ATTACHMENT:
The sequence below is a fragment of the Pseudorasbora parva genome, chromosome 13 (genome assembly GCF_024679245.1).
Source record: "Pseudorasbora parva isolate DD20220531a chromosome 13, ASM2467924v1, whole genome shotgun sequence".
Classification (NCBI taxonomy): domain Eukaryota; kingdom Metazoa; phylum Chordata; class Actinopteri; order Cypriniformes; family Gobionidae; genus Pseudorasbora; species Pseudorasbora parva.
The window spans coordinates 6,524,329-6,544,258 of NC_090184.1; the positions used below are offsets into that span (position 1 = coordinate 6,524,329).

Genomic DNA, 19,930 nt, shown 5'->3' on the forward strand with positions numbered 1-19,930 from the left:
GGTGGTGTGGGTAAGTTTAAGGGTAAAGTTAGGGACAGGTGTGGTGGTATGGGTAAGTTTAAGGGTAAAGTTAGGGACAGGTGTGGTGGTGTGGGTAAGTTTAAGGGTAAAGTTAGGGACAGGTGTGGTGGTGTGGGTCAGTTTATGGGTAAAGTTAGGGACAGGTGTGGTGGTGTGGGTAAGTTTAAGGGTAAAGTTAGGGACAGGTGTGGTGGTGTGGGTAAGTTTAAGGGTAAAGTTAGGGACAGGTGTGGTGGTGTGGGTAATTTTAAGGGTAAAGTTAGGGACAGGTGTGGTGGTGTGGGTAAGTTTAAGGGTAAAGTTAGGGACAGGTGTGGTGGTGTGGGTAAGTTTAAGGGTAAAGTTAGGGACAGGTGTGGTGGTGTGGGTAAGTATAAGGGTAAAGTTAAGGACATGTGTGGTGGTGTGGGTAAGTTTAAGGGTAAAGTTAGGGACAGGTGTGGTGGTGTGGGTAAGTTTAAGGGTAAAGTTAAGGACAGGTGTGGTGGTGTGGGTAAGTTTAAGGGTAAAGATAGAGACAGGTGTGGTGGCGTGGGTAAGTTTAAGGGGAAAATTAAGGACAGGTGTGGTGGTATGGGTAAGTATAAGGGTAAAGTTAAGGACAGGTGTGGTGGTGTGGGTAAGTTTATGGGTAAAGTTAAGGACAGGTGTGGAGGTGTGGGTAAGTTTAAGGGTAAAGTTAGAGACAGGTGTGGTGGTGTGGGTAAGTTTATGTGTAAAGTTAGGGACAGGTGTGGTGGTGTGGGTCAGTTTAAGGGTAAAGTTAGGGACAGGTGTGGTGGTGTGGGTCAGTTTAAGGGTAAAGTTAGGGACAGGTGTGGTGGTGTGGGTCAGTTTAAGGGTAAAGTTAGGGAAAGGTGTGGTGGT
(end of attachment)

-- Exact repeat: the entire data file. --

The sequence below is a fragment of the Pseudorasbora parva genome, chromosome 13 (genome assembly GCF_024679245.1).
Source record: "Pseudorasbora parva isolate DD20220531a chromosome 13, ASM2467924v1, whole genome shotgun sequence".
Classification (NCBI taxonomy): domain Eukaryota; kingdom Metazoa; phylum Chordata; class Actinopteri; order Cypriniformes; family Gobionidae; genus Pseudorasbora; species Pseudorasbora parva.
The window spans coordinates 6,524,329-6,544,258 of NC_090184.1; the positions used below are offsets into that span (position 1 = coordinate 6,524,329).

Genomic DNA, 19,930 nt, shown 5'->3' on the forward strand with positions numbered 1-19,930 from the left:
GGTGGTGTGGGTAAGTTTAAGGGTAAAGTTAGGGACAGGTGTGGTGGTATGGGTAAGTTTAAGGGTAAAGTTAGGGACAGGTGTGGTGGTGTGGGTAAGTTTAAGGGTAAAGTTAGGGACAGGTGTGGTGGTGTGGGTCAGTTTATGGGTAAAGTTAGGGACAGGTGTGGTGGTGTGGGTAAGTTTAAGGGTAAAGTTAGGGACAGGTGTGGTGGTGTGGGTAAGTTTAAGGGTAAAGTTAGGGACAGGTGTGGTGGTGTGGGTAATTTTAAGGGTAAAGTTAGGGACAGGTGTGGTGGTGTGGGTAAGTTTAAGGGTAAAGTTAGGGACAGGTGTGGTGGTGTGGGTAAGTTTAAGGGTAAAGTTAGGGACAGGTGTGGTGGTGTGGGTAAGTATAAGGGTAAAGTTAAGGACATGTGTGGTGGTGTGGGTAAGTTTAAGGGTAAAGTTAGGGACAGGTGTGGTGGTGTGGGTAAGTTTAAGGGTAAAGTTAAGGACAGGTGTGGTGGTGTGGGTAAGTTTAAGGGTAAAGATAGAGACAGGTGTGGTGGCGTGGGTAAGTTTAAGGGGAAAATTAAGGACAGGTGTGGTGGTATGGGTAAGTATAAGGGTAAAGTTAAGGACAGGTGTGGTGGTGTGGGTAAGTTTATGGGTAAAGTTAAGGACAGGTGTGGAGGTGTGGGTAAGTTTAAGGGTAAAGTTAGAGACAGGTGTGGTGGTGTGGGTAAGTTTATGTGTAAAGTTAGGGACAGGTGTGGTGGTGTGGGTCAGTTTAAGGGTAAAGTTAGGGACAGGTGTGGTGGTGTGGGTCAGTTTAAGGGTAAAGTTAGGGACAGGTGTGGTGGTGTGGGTCAGTTTAAGGGTAAAGTTAGGGAAAGGTGTGGTGGT